• You can also watch anime with japanese subtitles at Animelon.com
    This is the easier option imo but not as effective as simply reading (I still like it)

  • Visual novels using a texthooker allows you to hook the text and paste it into google translate if youre lost and need a bit of help getting the general idea.
    If you combine it with extensions like rikaikun for chrome you can hover single words for a translation

  • Japanese radio, theres no help on this one, just pure bombardment with japanese, There’s a Rajiko extension for chrome that allows you to listen without a vpn.

Regardless of where you start, its gonna be a challenge at first, but if you stick with it, you will slowly start seeing results and before you know it you will actually understand most of it.
Don’t skip out on grammar tho or it will take longer to gain comprehension.

Watching Cure dolly did help me a bunch.

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I’d like to mention that it’s a good idea to build up your vocabulary a little but before you get all heavy on immersion. Not that exposing yourself to other language is ever a bad idea per se, but it’s not gonna be effective unless you can already understand the basics.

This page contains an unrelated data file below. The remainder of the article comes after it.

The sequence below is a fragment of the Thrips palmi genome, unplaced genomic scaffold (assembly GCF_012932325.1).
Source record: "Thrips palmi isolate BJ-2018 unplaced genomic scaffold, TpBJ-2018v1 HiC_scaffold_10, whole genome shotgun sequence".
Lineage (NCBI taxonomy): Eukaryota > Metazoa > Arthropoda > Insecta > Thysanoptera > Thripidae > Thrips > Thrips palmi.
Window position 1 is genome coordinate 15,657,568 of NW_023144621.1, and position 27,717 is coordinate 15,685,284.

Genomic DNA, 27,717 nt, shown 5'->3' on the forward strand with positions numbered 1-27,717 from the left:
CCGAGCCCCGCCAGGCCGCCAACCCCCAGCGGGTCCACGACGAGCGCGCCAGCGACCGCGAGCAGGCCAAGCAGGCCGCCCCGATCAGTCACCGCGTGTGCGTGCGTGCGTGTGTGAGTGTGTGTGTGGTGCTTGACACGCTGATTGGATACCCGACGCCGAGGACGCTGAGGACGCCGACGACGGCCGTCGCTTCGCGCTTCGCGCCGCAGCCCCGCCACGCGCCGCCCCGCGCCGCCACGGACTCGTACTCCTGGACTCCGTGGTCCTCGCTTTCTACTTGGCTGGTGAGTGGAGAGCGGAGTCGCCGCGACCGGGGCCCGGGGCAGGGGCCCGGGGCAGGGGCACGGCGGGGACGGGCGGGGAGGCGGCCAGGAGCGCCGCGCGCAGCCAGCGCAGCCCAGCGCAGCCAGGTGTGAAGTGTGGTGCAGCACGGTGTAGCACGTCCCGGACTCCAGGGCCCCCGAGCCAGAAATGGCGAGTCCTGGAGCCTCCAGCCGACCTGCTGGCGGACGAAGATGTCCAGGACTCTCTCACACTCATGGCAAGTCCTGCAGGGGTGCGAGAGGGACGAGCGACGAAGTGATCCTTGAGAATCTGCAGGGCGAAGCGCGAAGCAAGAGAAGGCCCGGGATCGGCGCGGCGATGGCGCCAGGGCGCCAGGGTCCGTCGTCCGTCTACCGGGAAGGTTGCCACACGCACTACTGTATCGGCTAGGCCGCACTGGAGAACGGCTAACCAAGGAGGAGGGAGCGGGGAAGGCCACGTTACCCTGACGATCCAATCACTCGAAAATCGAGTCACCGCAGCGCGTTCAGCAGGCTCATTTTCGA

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Hmm, committing to actively immersing in media of the target language is hard. What’s important is just building a large vocab bank, understand grammar, and you can start absorbing Japanese media. One of these JP language youtubers (forgot his channel name, sadly) recommended creating a secondary YT account where you only consume Japanese videos, prompting the algorithm to advertise exclusively Japanese content on that account. This is one avenue of Japanese immersion–personally it’s not my thing, but for those that can tolerate Japanese TV, comedy, and dramas, in amounts, it can be super helpful.

Consuming raw anime and manga is popular for JP learners, of course. You can get manga from eBay, Amazon JP, Shueisha, CDJapan, etc. Manga might be a good place to start, because while it’s for native Japanese people, popular manga is generally juvenile, thematically simple enough, includes furigana, illustrations give you context, etc.

US Netflix has a lot of Japanese stuff (granted, it’s mostly mediocre anime), but it has one good show in particular: Terrace House. Yeah, it feels like cheap reality TV, but the bumbling cast and the judgmental celebrity panelists both make for pretty valuable listening practice for casual conversation. So this is a specific one you can consider. Personally not a fan of Japanese TV, so I’m not sure of what else is popular.